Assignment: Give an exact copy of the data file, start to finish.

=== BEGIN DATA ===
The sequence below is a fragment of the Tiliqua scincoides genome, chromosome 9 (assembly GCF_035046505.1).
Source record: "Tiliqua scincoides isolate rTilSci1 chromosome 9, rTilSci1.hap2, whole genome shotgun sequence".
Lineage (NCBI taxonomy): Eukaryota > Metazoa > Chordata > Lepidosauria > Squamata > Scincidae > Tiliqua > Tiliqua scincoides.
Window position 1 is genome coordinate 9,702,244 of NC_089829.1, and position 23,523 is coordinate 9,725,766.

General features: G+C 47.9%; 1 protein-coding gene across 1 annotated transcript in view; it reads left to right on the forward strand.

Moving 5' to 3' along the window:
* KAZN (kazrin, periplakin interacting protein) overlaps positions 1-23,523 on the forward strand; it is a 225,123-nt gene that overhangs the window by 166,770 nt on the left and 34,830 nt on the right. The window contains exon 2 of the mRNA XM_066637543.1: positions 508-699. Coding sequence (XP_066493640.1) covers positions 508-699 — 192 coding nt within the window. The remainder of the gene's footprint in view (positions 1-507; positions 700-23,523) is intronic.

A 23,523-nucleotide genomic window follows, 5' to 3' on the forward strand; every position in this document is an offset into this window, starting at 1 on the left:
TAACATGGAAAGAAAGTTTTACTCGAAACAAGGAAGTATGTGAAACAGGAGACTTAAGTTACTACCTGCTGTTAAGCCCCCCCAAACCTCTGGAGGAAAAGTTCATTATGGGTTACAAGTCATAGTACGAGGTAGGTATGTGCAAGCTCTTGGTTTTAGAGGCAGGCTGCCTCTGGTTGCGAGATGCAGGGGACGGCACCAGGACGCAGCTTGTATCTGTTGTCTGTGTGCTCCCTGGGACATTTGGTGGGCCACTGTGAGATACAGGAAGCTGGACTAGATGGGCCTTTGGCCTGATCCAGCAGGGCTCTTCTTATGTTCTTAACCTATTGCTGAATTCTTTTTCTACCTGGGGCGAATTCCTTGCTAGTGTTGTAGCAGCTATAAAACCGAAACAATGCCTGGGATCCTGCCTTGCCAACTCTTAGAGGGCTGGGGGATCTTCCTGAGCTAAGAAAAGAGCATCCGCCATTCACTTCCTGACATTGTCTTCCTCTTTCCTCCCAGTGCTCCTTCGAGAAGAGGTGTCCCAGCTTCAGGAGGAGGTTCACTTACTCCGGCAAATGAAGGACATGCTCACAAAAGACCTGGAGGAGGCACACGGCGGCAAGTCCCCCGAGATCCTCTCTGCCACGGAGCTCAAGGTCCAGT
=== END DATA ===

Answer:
The sequence below is a fragment of the Tiliqua scincoides genome, chromosome 9 (assembly GCF_035046505.1).
Source record: "Tiliqua scincoides isolate rTilSci1 chromosome 9, rTilSci1.hap2, whole genome shotgun sequence".
Lineage (NCBI taxonomy): Eukaryota > Metazoa > Chordata > Lepidosauria > Squamata > Scincidae > Tiliqua > Tiliqua scincoides.
Window position 1 is genome coordinate 9,702,244 of NC_089829.1, and position 23,523 is coordinate 9,725,766.

General features: G+C 47.9%; 1 protein-coding gene across 1 annotated transcript in view; it reads left to right on the forward strand.

Moving 5' to 3' along the window:
* KAZN (kazrin, periplakin interacting protein) overlaps positions 1-23,523 on the forward strand; it is a 225,123-nt gene that overhangs the window by 166,770 nt on the left and 34,830 nt on the right. The window contains exon 2 of the mRNA XM_066637543.1: positions 508-699. Coding sequence (XP_066493640.1) covers positions 508-699 — 192 coding nt within the window. The remainder of the gene's footprint in view (positions 1-507; positions 700-23,523) is intronic.

A 23,523-nucleotide genomic window follows, 5' to 3' on the forward strand; every position in this document is an offset into this window, starting at 1 on the left:
TAACATGGAAAGAAAGTTTTACTCGAAACAAGGAAGTATGTGAAACAGGAGACTTAAGTTACTACCTGCTGTTAAGCCCCCCCAAACCTCTGGAGGAAAAGTTCATTATGGGTTACAAGTCATAGTACGAGGTAGGTATGTGCAAGCTCTTGGTTTTAGAGGCAGGCTGCCTCTGGTTGCGAGATGCAGGGGACGGCACCAGGACGCAGCTTGTATCTGTTGTCTGTGTGCTCCCTGGGACATTTGGTGGGCCACTGTGAGATACAGGAAGCTGGACTAGATGGGCCTTTGGCCTGATCCAGCAGGGCTCTTCTTATGTTCTTAACCTATTGCTGAATTCTTTTTCTACCTGGGGCGAATTCCTTGCTAGTGTTGTAGCAGCTATAAAACCGAAACAATGCCTGGGATCCTGCCTTGCCAACTCTTAGAGGGCTGGGGGATCTTCCTGAGCTAAGAAAAGAGCATCCGCCATTCACTTCCTGACATTGTCTTCCTCTTTCCTCCCAGTGCTCCTTCGAGAAGAGGTGTCCCAGCTTCAGGAGGAGGTTCACTTACTCCGGCAAATGAAGGACATGCTCACAAAAGACCTGGAGGAGGCACACGGCGGCAAGTCCCCCGAGATCCTCTCTGCCACGGAGCTCAAGGTCCAGT